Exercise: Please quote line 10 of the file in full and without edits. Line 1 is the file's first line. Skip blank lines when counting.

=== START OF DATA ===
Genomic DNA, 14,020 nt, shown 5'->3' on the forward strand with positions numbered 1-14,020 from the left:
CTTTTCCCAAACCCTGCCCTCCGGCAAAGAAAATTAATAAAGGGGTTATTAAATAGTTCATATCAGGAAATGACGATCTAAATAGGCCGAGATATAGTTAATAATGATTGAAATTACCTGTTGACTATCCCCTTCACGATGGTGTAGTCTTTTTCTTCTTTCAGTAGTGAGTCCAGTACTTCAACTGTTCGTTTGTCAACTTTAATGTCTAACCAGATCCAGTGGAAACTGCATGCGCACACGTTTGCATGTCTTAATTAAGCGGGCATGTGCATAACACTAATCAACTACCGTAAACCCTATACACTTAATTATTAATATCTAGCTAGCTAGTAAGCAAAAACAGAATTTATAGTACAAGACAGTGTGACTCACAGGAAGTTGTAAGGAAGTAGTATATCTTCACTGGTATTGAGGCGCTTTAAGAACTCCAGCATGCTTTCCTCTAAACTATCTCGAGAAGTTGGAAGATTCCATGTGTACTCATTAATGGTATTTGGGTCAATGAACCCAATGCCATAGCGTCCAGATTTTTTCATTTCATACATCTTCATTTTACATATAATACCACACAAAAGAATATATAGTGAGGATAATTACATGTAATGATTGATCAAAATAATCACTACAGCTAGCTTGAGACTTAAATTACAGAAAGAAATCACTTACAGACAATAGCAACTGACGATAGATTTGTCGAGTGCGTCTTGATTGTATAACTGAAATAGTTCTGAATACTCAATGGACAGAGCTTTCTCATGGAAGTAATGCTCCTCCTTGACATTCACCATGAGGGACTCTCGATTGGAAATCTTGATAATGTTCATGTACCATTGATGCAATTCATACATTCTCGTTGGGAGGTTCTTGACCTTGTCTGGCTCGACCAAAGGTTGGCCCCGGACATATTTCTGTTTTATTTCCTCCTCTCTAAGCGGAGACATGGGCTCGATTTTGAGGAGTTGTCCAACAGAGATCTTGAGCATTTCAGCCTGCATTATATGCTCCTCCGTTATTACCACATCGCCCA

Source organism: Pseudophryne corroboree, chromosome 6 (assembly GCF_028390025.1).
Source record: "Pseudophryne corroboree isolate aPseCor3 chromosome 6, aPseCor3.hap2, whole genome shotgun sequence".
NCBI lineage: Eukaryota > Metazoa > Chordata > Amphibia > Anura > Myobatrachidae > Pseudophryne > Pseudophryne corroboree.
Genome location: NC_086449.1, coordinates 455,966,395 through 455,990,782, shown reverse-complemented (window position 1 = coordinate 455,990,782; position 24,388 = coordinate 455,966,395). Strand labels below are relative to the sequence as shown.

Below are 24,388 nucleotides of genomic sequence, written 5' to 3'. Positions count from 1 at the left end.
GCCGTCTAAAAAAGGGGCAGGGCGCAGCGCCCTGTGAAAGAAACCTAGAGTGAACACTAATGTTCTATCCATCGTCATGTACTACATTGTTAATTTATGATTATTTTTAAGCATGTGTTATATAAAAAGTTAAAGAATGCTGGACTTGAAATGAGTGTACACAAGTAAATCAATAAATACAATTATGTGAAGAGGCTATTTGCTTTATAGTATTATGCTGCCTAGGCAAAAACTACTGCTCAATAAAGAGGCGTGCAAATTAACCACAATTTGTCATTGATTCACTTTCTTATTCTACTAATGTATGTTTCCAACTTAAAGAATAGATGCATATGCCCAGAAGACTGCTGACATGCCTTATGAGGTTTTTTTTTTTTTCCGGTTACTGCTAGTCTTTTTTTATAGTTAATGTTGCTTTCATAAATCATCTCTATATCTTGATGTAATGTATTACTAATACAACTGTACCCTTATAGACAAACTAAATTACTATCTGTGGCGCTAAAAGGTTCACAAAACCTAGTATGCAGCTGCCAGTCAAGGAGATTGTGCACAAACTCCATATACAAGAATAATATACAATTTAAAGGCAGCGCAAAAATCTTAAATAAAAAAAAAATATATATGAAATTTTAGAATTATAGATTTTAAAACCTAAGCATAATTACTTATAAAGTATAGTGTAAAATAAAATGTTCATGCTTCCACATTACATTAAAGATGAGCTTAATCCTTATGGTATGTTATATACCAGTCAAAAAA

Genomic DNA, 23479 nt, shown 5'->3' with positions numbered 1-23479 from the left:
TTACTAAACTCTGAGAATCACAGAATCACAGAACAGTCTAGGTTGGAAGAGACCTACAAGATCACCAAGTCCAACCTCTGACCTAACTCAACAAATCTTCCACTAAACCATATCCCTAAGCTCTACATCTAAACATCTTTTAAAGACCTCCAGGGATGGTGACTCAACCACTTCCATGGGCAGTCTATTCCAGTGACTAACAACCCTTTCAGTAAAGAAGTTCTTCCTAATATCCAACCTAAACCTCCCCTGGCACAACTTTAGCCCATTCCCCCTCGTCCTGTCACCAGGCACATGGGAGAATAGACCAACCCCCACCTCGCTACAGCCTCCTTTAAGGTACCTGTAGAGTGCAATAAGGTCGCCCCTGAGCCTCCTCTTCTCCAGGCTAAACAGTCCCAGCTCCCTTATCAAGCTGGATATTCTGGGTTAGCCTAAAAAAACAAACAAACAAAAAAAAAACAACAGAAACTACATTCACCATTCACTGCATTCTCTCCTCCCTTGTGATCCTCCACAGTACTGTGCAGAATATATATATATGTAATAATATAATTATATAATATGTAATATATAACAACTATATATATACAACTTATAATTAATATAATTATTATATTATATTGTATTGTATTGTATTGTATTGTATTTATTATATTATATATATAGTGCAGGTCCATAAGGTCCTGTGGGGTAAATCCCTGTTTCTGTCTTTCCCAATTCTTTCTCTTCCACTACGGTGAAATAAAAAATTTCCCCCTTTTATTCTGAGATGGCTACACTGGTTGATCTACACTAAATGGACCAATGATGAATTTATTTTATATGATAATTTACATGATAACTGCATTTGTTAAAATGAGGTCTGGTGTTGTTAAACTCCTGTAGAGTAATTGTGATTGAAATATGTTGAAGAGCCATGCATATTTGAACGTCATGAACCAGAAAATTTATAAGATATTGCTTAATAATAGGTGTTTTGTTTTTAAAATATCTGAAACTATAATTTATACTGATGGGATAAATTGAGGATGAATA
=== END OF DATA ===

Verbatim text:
TTACTAAACTCTGAGAATCACAGAATCACAGAACAGTCTAGGTTGGAAGAGACCTACAAGATCACCAAGTCCAACCTCTGACCTAACTCAACAAATCTTCCACTAAACCATATCCCTAAGCTCTACATCTAAACATCTTTTAAAGACCTCCAGGGATGGTGACTCAACCACTTCCATGGGCAGTCTATTCCAGTGACTAACAACCCTTTCAGTAAAGAAGTTCTTCCTAATATCCAACCTAAACCTCCCCTGGCACAACTTTAGCCCATTCCCCCTCGTCCTGTCACCAGGCACATGGGAGAATAGACCAACCCCCACCTCGCTACAGCCTCCTTTAAGGTACCTGTAGAGTGCAATAAGGTCGCCCCTGAGCCTCCTCTTCTCCAGGCTAAACAGTCCCAGCTCCCTTATCAAGCTGGATATTCTGGGTTAGCCTAAAAAAACAAACAAACAAAAAAAAAACAACAGAAACTACATTCACCATTCACTGCATTCTCTCCTCCCTTGTGATCCTCCACAGTACTGTGCAGAATATATATATATGTAATAATATAATTATATAATATGTAATATATAACAACTATATATATACAACTTATAATTAATATAATTATTATATTATATTGTATTGTATTGTATTGTATTGTATTTATTATATTATATATATAGTGCAGGTCCATAAGGTCCTGTGGGGTAAATCCCTGTTTCTGTCTTTCCCAATTCTTTCTCTTCCACTACGGTGAAATAAAAAATTTCCCCCTTTTATTCTGAGATGGCTACACTGGTTGATCTACACTAAATGGACCAATGATGAATTTATTTTATATGATAATTTACATGATAACTGCATTTGTTAAAATGAGGTCTGGTGTTGTTAAACTCCTGTAGAGTAATTGTGATTGAAATATGTTGAAGAGCCATGCATATTTGAACGTCATGAACCAGAAAATTTATAAGATATTGCTTAATAATAGGTGTTTTGTTTTTAAAATATCTGAAACTATAATTTATACTGATGGGATAAATTGAGGATGAATA